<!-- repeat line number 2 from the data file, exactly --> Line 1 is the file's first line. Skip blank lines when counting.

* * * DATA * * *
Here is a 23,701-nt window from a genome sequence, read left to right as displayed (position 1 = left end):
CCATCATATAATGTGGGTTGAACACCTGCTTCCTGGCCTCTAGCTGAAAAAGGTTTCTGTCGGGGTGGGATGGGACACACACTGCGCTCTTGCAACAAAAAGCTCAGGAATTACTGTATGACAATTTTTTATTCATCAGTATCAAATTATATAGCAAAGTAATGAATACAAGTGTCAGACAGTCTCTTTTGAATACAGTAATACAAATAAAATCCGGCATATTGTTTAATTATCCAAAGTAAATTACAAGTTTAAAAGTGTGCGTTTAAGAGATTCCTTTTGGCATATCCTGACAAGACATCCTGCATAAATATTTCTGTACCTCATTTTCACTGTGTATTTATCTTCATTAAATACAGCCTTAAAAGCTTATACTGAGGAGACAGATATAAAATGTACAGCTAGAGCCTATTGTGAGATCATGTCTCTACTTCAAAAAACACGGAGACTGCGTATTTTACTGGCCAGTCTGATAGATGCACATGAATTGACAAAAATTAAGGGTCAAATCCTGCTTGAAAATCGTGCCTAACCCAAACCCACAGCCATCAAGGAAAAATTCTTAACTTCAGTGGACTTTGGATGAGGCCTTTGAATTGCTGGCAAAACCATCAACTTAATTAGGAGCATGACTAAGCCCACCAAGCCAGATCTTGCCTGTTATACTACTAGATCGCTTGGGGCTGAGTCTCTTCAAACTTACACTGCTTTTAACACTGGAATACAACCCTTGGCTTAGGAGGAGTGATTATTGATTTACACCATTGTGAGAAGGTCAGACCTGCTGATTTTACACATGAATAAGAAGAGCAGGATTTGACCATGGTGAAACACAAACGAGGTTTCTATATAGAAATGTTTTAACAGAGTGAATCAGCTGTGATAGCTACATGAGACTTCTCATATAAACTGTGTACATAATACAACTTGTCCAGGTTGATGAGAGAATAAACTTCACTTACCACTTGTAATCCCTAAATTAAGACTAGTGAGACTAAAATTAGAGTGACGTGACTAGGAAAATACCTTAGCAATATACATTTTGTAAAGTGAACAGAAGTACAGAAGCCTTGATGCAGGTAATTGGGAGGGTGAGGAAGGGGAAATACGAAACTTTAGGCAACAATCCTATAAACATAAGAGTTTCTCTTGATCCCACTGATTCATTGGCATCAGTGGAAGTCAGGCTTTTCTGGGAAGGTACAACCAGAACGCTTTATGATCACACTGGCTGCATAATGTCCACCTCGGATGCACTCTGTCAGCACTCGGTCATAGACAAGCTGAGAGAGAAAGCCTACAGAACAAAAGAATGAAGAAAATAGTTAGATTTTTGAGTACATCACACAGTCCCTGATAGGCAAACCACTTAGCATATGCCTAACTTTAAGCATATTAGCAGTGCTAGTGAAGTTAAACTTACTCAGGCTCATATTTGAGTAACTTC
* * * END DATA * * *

CCATCATATAATGTGGGTTGAACACCTGCTTCCTGGCCTCTAGCTGAAAAAGGTTTCTGTCGGGGTGGGATGGGACACACACTGCGCTCTTGCAACAAAAAGCTCAGGAATTACTGTATGACAATTTTTTATTCATCAGTATCAAATTATATAGCAAAGTAATGAATACAAGTGTCAGACAGTCTCTTTTGAATACAGTAATACAAATAAAATCCGGCATATTGTTTAATTATCCAAAGTAAATTACAAGTTTAAAAGTGTGCGTTTAAGAGATTCCTTTTGGCATATCCTGACAAGACATCCTGCATAAATATTTCTGTACCTCATTTTCACTGTGTATTTATCTTCATTAAATACAGCCTTAAAAGCTTATACTGAGGAGACAGATATAAAATGTACAGCTAGAGCCTATTGTGAGATCATGTCTCTACTTCAAAAAACACGGAGACTGCGTATTTTACTGGCCAGTCTGATAGATGCACATGAATTGACAAAAATTAAGGGTCAAATCCTGCTTGAAAATCGTGCCTAACCCAAACCCACAGCCATCAAGGAAAAATTCTTAACTTCAGTGGACTTTGGATGAGGCCTTTGAATTGCTGGCAAAACCATCAACTTAATTAGGAGCATGACTAAGCCCACCAAGCCAGATCTTGCCTGTTATACTACTAGATCGCTTGGGGCTGAGTCTCTTCAAACTTACACTGCTTTTAACACTGGAATACAACCCTTGGCTTAGGAGGAGTGATTATTGATTTACACCATTGTGAGAAGGTCAGACCTGCTGATTTTACACATGAATAAGAAGAGCAGGATTTGACCATGGTGAAACACAAACGAGGTTTCTATATAGAAATGTTTTAACAGAGTGAATCAGCTGTGATAGCTACATGAGACTTCTCATATAAACTGTGTACATAATACAACTTGTCCAGGTTGATGAGAGAATAAACTTCACTTACCACTTGTAATCCCTAAATTAAGACTAGTGAGACTAAAATTAGAGTGACGTGACTAGGAAAATACCTTAGCAATATACATTTTGTAAAGTGAACAGAAGTACAGAAGCCTTGATGCAGGTAATTGGGAGGGTGAGGAAGGGGAAATACGAAACTTTAGGCAACAATCCTATAAACATAAGAGTTTCTCTTGATCCCACTGATTCATTGGCATCAGTGGAAGTCAGGCTTTTCTGGGAAGGTACAACCAGAACGCTTTATGATCACACTGGCTGCATAATGTCCACCTCGGATGCACTCTGTCAGCACTCGGTCATAGACAAGCTGAGAGAGAAAGCCTACAGAACAAAAGAATGAAGAAAATAGTTAGATTTTTGAGTACATCACACAGTCCCTGATAGGCAAACCACTTAGCATATGCCTAACTTTAAGCATATTAGCAGTGCTAGTGAAGTTAAACTTACTCAGGCTCATATTTGAGTAACTTC